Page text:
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Mixed C/Assembler compile-time constants?

Started by Borrall Wonnell December 20, 2006
Hi all,

I'm using C and asm in a TI-based DSP project under Code Composer
Studio.  I want to use compile-time (or assemble-time, if you will)
constants.  Example (please ignore style):

C:       #define VAL 10
ASM:  _VAL   .set    10

Compile-time constants are useful for defining array sizes in C, and
assembler code is simpler and more efficient.  Some of the constants I
want to use are required in both C and ASM domains.

Is there a way to define a constant in one file such that it is visible
to C and ASM?  Right now, I am defining the same constant twice...once
in a "defs.h" for use in C and once in a "defs.inc" file for use in
ASM.  Code Composer Studio doesn't have a problem with this, and builds
even with "VAL" defined in both C and in ASM.

I am able to access values defined in ASM by doing something like this
in C:
extern int VAL;
#define cVAL ((int) (&VAL))

Using 'cVAL' results in the correct value, but it behaves as a run-time
value, not a compile-time constant; I cannot initialize any arrays
using this method.  I *could* get around this by writing a program that
generates basic C/asm definitions based on a single set of values...but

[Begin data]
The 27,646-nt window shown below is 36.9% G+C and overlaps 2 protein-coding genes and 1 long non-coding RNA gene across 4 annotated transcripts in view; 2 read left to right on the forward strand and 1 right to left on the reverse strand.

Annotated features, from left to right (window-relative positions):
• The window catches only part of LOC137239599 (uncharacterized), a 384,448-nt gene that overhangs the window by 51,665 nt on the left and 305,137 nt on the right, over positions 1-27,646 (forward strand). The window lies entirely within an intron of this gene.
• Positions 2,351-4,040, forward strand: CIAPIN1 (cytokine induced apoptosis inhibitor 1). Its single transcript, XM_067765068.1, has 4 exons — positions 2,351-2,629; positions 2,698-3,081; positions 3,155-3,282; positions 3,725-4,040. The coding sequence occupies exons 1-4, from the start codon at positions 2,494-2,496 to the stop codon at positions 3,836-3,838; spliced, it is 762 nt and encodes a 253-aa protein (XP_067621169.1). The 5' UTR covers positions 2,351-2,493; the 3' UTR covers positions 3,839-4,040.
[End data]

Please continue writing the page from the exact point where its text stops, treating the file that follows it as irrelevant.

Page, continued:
this seems like a lot of work and IMO doesn't really simplify things.

Any ideas, aside from status quo (maintaining duplicate sets of
constants)?


Cheers,
Dave

"Borrall Wonnell" <dave_bonnell@hotmail.com> writes:

> Hi all, > > I'm using C and asm in a TI-based DSP project under Code Composer > Studio. I want to use compile-time (or assemble-time, if you will) > constants. Example (please ignore style): > > C: #define VAL 10 > ASM: _VAL .set 10 > > Compile-time constants are useful for defining array sizes in C, and > assembler code is simpler and more efficient. Some of the constants I > want to use are required in both C and ASM domains. > > Is there a way to define a constant in one file such that it is visible > to C and ASM? Right now, I am defining the same constant twice...once > in a "defs.h" for use in C and once in a "defs.inc" file for use in > ASM. Code Composer Studio doesn't have a problem with this, and builds > even with "VAL" defined in both C and in ASM. > > I am able to access values defined in ASM by doing something like this > in C: > extern int VAL; > #define cVAL ((int) (&VAL)) > > Using 'cVAL' results in the correct value, but it behaves as a run-time > value, not a compile-time constant; I cannot initialize any arrays > using this method. I *could* get around this by writing a program that > generates basic C/asm definitions based on a single set of values...but > this seems like a lot of work and IMO doesn't really simplify things. > > Any ideas, aside from status quo (maintaining duplicate sets of > constants)?